Sunday 21 February 2016

Reviewed: Missing, Presumed by Susie Steiner

Missing, Presumed will be published by Borough Press on February 25, 2016.

Thanks to the publisher for sending me a copy of this book to review.

Missing, Presumed is a credible crime novel – detailed, interesting and very gripping. When post-grad student Edith Hind goes missing, the lives of everyone around her changes. With blood on the floor, the door wide open, no coat, keys or phone taken, DS Manon Bradshaw and her team’s role is set up: 72 hours to find the missing person before it turns into a murder investigation.

Though this book isn’t extremely fast-paced and isn’t going to shock you with the hugest twists, there’s something about it that made for really addictive and absorbing reading. I think that was, for me, its honesty, the realism and how the story wasn’t made to be simply about the mystery and its resolution, it was about people and their representations. Characters were what controlled the story.

The mystery of Edith’s disappearance was fascinating. She had links to so many other characters that I found it impossible to reach the bottom of what had happened to her. From her parents and brother to her boyfriend, to friends, acquaintances and even lecturers, Susie cleverly wrote this book so we could really see from every angle the impression Edith had on several characters. That did mean that there were many characters who the story kept returning to but it was never difficult to keep up. Each one added something to the investigation, even if it was to lure you off track, and I truly loved how everything unfolded.

With each piece of new information, as the reader, my mind was set to take it in and try and slot it into the investigation, piece it all together and work out the truth. (I failed). That’s one of the reasons the narrative was so addictive for me because I kept on craving one more finding, something new to turn the investigation on its head and have me wondering what could possibly be revealed next. Some twists were more shocking than others, some were expected, others were surprising but each one contributed to what was an intriguing and highly captivating crime novel.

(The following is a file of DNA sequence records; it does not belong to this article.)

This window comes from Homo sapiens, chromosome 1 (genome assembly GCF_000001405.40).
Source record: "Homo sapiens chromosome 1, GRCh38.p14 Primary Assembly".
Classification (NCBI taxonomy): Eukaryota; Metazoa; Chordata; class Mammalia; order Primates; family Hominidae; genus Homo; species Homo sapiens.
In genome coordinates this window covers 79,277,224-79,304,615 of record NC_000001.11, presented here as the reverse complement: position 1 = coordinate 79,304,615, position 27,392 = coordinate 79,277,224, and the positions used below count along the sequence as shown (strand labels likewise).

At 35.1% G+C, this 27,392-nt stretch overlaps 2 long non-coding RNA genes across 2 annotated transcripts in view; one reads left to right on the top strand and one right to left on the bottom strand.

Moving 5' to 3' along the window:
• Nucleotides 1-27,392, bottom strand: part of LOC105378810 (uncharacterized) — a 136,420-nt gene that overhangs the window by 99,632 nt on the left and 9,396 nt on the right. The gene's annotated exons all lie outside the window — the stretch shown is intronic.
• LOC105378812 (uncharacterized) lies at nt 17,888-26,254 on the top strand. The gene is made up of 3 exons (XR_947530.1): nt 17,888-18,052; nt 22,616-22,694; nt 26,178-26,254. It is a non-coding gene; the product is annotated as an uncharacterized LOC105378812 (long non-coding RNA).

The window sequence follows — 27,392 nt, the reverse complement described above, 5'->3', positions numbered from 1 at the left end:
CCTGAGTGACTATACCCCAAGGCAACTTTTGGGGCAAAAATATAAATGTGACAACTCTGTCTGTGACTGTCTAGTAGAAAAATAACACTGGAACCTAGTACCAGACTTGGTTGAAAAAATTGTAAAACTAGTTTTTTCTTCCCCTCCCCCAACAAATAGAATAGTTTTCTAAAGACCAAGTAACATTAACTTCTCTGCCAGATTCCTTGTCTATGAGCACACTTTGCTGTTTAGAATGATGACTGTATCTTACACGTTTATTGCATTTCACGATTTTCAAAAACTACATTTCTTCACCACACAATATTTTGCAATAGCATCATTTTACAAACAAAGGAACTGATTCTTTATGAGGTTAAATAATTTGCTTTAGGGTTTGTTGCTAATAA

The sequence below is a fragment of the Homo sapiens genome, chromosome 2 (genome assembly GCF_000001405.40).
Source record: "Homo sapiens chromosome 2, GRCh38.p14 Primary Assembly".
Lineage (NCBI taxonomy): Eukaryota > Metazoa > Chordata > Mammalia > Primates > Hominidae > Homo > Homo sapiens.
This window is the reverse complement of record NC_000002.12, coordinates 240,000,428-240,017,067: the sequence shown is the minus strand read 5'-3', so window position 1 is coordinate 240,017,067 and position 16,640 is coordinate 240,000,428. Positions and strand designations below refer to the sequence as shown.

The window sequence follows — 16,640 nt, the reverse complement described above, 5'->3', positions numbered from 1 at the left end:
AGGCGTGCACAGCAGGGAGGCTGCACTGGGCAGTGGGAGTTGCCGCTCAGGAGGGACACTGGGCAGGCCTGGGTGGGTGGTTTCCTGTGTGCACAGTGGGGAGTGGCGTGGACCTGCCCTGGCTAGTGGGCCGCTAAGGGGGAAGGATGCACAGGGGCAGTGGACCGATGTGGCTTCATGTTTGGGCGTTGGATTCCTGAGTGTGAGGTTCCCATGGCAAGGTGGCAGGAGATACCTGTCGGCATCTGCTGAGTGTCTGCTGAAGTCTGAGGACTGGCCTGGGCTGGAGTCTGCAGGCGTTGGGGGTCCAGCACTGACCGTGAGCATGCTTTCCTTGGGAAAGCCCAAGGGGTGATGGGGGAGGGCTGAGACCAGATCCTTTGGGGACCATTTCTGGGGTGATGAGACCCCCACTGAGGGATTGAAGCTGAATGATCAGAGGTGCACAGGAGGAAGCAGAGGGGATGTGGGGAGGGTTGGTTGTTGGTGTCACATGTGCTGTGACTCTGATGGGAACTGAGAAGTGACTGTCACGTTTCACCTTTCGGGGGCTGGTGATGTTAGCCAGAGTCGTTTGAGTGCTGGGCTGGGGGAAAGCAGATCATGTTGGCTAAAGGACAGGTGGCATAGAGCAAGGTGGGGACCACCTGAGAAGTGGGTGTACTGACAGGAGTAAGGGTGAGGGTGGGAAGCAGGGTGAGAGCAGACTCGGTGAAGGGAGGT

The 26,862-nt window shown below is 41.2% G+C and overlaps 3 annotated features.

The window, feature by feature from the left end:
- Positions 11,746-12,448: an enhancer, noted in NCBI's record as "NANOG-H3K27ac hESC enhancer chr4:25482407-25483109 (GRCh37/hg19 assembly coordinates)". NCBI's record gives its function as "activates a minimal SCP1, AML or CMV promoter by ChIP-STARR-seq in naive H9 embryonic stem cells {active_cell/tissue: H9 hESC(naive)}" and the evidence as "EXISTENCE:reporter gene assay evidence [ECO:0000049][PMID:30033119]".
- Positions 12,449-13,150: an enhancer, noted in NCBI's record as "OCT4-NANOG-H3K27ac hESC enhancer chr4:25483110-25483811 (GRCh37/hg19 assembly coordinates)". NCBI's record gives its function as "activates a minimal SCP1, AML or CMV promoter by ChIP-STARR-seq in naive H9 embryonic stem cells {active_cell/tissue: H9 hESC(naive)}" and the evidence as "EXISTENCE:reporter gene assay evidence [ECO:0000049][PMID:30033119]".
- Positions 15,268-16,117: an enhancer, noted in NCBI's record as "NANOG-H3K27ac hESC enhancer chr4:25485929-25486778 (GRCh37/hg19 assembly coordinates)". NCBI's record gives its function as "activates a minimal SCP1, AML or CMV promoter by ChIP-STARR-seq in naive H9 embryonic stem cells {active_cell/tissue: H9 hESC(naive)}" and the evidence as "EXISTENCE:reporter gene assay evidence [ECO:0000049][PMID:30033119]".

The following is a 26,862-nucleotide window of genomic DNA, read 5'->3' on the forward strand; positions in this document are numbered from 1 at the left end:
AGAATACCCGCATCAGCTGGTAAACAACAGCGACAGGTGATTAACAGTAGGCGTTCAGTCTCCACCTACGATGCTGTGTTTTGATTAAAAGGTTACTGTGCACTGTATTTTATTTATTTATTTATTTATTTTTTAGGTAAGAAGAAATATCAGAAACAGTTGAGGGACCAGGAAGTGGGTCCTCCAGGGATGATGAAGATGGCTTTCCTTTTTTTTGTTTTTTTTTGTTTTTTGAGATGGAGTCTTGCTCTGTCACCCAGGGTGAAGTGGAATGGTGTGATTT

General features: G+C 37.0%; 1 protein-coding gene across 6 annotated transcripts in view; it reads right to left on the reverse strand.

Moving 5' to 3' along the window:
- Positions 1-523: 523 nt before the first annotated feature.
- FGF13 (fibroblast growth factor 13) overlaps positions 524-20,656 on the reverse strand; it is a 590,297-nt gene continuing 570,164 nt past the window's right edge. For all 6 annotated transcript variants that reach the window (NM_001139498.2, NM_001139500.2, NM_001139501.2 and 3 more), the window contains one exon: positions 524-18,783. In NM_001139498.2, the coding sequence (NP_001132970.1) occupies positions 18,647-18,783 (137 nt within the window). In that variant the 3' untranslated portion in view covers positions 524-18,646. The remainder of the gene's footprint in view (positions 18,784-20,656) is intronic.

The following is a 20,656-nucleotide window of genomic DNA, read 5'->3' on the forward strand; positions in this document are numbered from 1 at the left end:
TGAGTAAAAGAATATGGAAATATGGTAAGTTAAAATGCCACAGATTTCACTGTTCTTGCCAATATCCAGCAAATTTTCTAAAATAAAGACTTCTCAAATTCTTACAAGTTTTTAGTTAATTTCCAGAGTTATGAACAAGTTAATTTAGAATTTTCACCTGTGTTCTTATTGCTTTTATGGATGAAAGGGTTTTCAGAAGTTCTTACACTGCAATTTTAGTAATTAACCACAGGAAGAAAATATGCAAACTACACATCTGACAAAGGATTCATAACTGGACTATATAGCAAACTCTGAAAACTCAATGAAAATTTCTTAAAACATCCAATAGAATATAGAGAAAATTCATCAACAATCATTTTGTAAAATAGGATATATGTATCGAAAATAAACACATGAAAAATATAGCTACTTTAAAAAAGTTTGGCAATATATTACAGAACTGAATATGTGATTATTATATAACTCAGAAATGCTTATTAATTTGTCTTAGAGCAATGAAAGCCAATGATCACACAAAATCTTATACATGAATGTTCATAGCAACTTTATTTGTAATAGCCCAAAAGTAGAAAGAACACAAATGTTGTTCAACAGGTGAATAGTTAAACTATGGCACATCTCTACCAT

One of my favourite aspects to Missing, Presumed was its authenticity. From the successes and cock-ups of the investigation, to the moments where suspects led the case off-track and the twists which put it right back on-track, from the dynamics between the team investigating and from the inclusion of the press and their involvement and interest in a juicy crime, everything appeared true to what you would expect from something similar in real life. That made me engage in the novel more because nothing felt ridiculous or hard to buy into. I definitely did buy into the case which is why I stayed up more than half the night reading it because I had to know.

As with a typical crime novel, chapters related to DS Manon Bradshaw and DC Davy’s lives are interspersed throughout the book. Initially, they didn’t interest me hugely and if I’m honest, though I didn’t dislike him, no part of Davy’s chapters did I really care for. Manon had a bit of a different effect as I was so fascinated by her quirks and strange character and grew to like her character more the further I got into the book. She was very human with her stubbornness and “front” and underlying emotion. Her online dating struggles added some dark humour to the story, as did her interaction with almost everyone – colleagues, suspects, dates… Come the end, I was definitely a big fan of Manon!

Susie’s writing possesses a powerful observation of her characters and how they are represented by society and the press, how they are built up and broken down, judged for their accents, interests and just about everything else. Some chapters did feel occasionally repetitive but then I think at the same time, they were vital to building up each character profile. I knew in-depth so much about a variety of characters and though that might have turned Missing, Presumed into more of a slow-burner, at the same time it made the mystery all the more engaging because I felt like I really knew these characters and therefore became more interested in uncovering the truth.

Gritty and thought-provoking, Missing, Presumed is one of the better crime novels I’ve read recently and I definitely hope to see more from the author in future, because her style of writing had me fully engrossed and a bit like I’d lost a limb when it was over and I had to put the book down!

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